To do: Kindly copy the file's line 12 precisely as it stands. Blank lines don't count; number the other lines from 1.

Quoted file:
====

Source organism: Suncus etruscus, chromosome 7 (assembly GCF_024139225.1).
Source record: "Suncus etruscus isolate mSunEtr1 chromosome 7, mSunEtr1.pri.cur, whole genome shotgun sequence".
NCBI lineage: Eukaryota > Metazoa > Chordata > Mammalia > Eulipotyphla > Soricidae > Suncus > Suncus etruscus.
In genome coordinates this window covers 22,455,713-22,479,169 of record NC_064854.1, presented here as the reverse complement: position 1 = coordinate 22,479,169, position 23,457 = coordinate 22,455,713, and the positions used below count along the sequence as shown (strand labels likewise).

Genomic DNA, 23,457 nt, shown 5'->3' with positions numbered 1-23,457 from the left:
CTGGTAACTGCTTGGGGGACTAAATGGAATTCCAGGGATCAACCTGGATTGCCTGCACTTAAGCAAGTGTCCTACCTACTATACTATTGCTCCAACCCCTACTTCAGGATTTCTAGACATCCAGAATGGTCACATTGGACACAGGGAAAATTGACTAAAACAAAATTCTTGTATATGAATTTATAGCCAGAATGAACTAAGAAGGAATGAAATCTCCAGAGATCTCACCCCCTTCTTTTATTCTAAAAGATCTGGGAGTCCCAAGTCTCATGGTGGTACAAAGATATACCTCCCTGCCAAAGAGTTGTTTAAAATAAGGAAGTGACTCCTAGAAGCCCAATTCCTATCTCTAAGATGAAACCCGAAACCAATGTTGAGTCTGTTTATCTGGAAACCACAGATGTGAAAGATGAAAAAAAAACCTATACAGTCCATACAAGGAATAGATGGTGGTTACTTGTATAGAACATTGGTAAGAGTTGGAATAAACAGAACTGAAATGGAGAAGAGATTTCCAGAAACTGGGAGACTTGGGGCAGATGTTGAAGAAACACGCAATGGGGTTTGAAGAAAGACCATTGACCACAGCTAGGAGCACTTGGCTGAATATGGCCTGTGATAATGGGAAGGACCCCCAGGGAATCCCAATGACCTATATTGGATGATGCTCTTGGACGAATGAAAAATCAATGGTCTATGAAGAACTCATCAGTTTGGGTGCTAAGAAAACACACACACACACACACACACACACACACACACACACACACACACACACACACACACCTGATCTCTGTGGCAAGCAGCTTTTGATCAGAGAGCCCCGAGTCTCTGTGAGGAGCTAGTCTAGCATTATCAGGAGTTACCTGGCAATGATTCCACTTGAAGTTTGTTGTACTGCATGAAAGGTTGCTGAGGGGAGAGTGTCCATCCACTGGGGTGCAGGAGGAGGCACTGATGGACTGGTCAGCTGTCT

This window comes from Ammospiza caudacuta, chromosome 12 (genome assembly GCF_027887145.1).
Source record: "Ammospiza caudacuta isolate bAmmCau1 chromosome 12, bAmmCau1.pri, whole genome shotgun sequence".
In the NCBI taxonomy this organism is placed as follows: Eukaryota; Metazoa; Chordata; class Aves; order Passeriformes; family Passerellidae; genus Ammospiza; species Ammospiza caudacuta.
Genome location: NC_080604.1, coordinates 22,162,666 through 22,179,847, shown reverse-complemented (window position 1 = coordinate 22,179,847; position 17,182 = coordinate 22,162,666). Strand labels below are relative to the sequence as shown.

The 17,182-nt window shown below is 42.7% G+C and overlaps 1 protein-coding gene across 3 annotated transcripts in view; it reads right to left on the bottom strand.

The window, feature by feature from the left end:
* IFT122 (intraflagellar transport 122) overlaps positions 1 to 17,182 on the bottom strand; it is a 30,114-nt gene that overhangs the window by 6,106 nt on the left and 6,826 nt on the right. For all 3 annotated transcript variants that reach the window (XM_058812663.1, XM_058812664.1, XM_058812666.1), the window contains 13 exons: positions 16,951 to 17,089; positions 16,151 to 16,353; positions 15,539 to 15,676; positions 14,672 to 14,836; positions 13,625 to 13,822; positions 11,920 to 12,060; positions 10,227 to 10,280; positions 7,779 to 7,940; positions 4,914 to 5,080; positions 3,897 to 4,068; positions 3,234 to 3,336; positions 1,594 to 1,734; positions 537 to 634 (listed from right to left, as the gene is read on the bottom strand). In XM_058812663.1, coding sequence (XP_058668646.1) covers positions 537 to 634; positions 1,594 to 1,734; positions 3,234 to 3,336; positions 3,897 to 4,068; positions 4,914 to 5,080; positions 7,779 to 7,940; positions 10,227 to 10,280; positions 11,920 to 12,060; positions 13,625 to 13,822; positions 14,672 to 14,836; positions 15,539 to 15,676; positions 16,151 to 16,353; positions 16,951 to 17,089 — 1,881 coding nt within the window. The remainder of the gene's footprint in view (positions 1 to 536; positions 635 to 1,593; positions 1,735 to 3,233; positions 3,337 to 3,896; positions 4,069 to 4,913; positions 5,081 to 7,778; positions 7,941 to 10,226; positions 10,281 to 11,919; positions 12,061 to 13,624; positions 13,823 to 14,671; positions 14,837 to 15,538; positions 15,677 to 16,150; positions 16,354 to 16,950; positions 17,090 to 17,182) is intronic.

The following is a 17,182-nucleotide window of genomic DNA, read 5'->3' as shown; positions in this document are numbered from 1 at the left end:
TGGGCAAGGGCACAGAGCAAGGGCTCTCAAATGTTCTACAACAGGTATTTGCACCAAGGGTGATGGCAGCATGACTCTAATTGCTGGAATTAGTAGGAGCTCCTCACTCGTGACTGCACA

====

The window, feature by feature from the left end: